The observed values of M_{cl} and V_{3} predict temperatures in the kev range and we expect most clusters to be filled with an X-ray emitting plasma. The cooling of that plasma is dominated by collisional processes with the hot electrons and the ions. This cooling is primarily done through metallic lines and therefore the heavy element abundance of the plasma is important. The cooling timescale depends upon the electron density n_{e}, the initial temperature, and the cooling coefficient appropriate for a particular gas composition. There is an order of magnitude difference in cooling coefficient for 0.1 solar metallicity gas and primordial (zero metallicity) gas (Silk and Wyse 1993). X-ray spectra of clusters, however, indicate that the ICM has a mean metallicity which is approximately solar. For this case, a convenient expression for the cooling timescale (see also Raymond et al. 1976) is
(28) |
where T_{8} is measured the temperature in units of 10^{8} K and n_{e} is measured in particles per cm^{-3}. Most clusters have n_{e} 10^{-3} and hence when heated to a few T_{8} K will remain so over a Hubble time.
Dynamical Friction Timescale: Dynamical friction is an odd astrophysical process and can only occur in specialized environments. It is caused when a smaller mass object passes nearby a larger mass object which itself is surrounded by a gravitationally bound halo of uniformly light particles. The typical situation is a large galaxy surrounded by a halo of 1 M_{} stars. If the lower mass galaxy passes through this halo, that passage will create a gravitational wake which causes the low mass stars to line up behind the passing galaxy. This in turn exerts a small gravitational force on the smaller body causing it to lose some energy. Dynamical friction represents a kind of frictional drag which causes the lesser bodies motion to damp out. If the lesser body is on an orbit that makes repeated passages through that halo, its orbit will decay over time and it will spiral in and be acreted by the larger object, thus causing that larger object to grow in mass and size. During this process, tidal forces can act to strip more stars out of the lesser body building up the size of the halo.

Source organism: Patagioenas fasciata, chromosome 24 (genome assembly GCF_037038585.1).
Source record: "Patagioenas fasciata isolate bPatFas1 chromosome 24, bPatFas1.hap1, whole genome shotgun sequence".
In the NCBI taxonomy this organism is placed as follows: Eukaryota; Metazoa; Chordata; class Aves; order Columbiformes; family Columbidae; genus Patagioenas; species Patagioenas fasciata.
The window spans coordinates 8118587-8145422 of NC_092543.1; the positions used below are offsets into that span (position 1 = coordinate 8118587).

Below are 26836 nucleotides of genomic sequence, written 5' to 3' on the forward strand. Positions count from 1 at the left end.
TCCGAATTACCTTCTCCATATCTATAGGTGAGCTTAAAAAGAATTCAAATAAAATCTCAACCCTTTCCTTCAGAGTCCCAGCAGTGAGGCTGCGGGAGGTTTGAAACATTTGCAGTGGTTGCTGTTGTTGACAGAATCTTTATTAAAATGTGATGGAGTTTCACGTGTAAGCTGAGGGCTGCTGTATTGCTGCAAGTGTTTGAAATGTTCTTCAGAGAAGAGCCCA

Dynamical friction acts as a damping mechanism to remove orbital energy from cluster galaxies. Binney and Tremaine (1987) demonstrate that a galaxy of mass M_{g} which moves with velocity v experiences a deceleration due to dynamical friction given by
(29) |
From this, we can make a straightforward derivation of the dynamical friction timescale to see if its a relevant process for clusters of galaxies. The characteristic timescale over which energy is lost via dynamical friction is defined as
(30) |
where f is a numerical value related to the distribution of the orbits in the potential, _{b} is the background density of light particles (e.g., 1 M_{} stars), v_{rel} is the relative velocity of the companion galaxy, (not to be confused with the cosmological constant) is related to the impact parameter b_{min} as
(31) |
where m_{b} is the mass of the background particles.
For simplicity we assume circular orbits in which case f = 0.4 (see Binney and Tremaine 1987) and a flat rotation curve which satisfies the equation
(32) |
where M(r) follows from the virial theorem as
(33) |
Substituting this into equation 30 yields
(34) |
Recalling that _{cross} = R / V and parameterizing M_{g} by (M / L) L_{g} and making use of equation 33 leads to the general expression for the dynamical friction timescale
(35) |
which expresses the friction timescale as some multiple of the dynamical timescale. In astrophysical units, equation 34 can be written as
(36) |
Cluster environments in which smaller galaxies have v_{rel} 300 km s^{-1} and distances 200 kpc have values of _{df} t are less than H_{0}^{-1}. Hence, there are situations where dynamical friction could substantially alter the orbits of cluster galaxies and change the overall population of the cluster. But how prevalent is this?
In a study of central cluster environments, Bothun and Schombert (1990) suggest that 25% of all rich clusters are experiencing an augmentation to the luminosity/mass of the central dominant galaxy as dynamical friction causes the orbits of these central cluster galaxies to decay. Further support for this process comes from the observation that many galaxies in the central regions of clusters appear to have truncated surface brightness profiles. This is most likely due to the tidal liberation of stellar material during the close passage to the central dominant cluster galaxy. In order to prevent the entire depletion of this population over a Hubble time, it is necessary that the galaxies currently in the centers of these clusters are on relatively elongated orbits. For most galaxy clusters, dynamical friction is avoided if the orbits of the individual members are highly radial. Studies of other galaxy clusters by Gebhardt and Beers (1991) and Merrifield and Kent (1991) have reached similar conclusions.